The full page ads were cooler in the 70s.

The full page ads were cooler in the 70s.

I have personally transcribed this from the original paper and you are free to use it as you like. If you use it on your own webpages – please credit me or put up a link to my blog.

This number of the NME also contains articles/interviews with these people: Mike Oldfield, Brian Protheroe, Jerry Garcia, CSN&Y, Joni Mitchell, The Band, Ravi Shankar, Rufus Thomas, Joey Covington, Johnny Copping, ELO.

The original music paper this article came from (pictured at the top) is for sale!

1. Send me an e-mail, if you are interested. Send it to:
2. The offer should be around or upwards of 20 $ (US Dollars) to be considered. (This includes postage).
3. We conduct the transaction through my verified Paypal account for the safety of both parties.


It very rarely happens that a “supergroup” succeeds at the level that Bad Company did. Coming from their former bands of Free (Rodgers and Kirke), Mott The Hoople (Mick Ralphs) and King Crimson (Boz Burrell).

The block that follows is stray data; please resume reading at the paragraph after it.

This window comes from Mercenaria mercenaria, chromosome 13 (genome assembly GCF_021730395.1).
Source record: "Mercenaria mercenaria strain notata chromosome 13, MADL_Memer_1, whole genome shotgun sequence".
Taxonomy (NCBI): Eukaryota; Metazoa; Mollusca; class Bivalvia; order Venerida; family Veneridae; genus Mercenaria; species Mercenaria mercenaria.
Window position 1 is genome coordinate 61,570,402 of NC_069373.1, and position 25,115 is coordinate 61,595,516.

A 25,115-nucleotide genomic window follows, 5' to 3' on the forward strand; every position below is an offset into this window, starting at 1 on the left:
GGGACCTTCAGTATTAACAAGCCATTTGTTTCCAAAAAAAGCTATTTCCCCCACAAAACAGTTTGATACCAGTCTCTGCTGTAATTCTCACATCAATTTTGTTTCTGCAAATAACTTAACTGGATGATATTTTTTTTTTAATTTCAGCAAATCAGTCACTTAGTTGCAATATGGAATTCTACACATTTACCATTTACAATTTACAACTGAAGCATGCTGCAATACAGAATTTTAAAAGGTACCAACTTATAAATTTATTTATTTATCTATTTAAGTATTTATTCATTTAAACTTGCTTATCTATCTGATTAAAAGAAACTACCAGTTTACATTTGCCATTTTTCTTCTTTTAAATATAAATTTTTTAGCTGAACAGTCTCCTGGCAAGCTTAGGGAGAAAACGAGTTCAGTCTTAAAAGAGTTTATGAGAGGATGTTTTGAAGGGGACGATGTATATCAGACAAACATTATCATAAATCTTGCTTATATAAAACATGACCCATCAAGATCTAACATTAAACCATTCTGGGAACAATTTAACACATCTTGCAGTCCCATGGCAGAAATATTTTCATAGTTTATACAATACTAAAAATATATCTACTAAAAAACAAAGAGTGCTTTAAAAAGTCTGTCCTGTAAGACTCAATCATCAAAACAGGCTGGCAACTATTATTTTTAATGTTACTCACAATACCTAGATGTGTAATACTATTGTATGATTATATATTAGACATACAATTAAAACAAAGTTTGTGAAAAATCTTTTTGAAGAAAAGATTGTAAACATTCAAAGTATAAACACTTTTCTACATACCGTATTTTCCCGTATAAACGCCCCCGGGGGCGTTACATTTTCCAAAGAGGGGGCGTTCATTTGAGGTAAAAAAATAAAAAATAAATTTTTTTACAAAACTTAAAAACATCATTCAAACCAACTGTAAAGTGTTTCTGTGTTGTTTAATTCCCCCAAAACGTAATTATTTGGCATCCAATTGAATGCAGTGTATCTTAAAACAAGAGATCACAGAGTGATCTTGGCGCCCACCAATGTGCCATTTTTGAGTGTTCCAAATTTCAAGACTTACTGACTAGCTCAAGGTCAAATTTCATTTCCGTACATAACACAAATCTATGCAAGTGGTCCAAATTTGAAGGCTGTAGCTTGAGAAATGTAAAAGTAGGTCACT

In my opinion their two first albums were their strongest and I recommend everyone who isn`t familiar with Bad Company to listen to them. Great music from great musicians! Enjoy.


B Company on the march

They`re autographing LP`s for the kids, and the businessmen are gibbering with glee. Yep, it looks like this could be the start of something big…

By Lisa Robinson

The red, mimeographed sheet sent to 100s of radio stations across the country reads: “BAD COMPANY: `Can`t Get Enough`. Rockin` smash. Huge album. Will be a monster single. New 30-13`q, kliv, werc, 25-WAYS, KTLK, 24-WDGY, WBBQ, KZOK, Debuts: 40-WBSR: 28-WVLK (`big LP`); 25-Q105; 26-WSGN; 23-WPGC: 30-WFLB; 40-KILT. 14-10-WIXY; 14-12 KJRB; 25-20-WSAI (`should do well`); 26-KJR. On WMAK, WHHY, WKIX.”
What does it mean? It means that Bad Company are perhaps the biggest group to break out in this country this year, something I was told again and again during the week I spent with the band in Los Angeles.

Honest, straightforward, funky, gutsy, straight ahead, no gimmicks, right on, teenage, powerful, lusty, heterosexual, hard on, down to earth, rock and roll.
All this and more has been said about Bad Company. So I`ll attempt to describe what happened with them without resorting to one of those adjectives…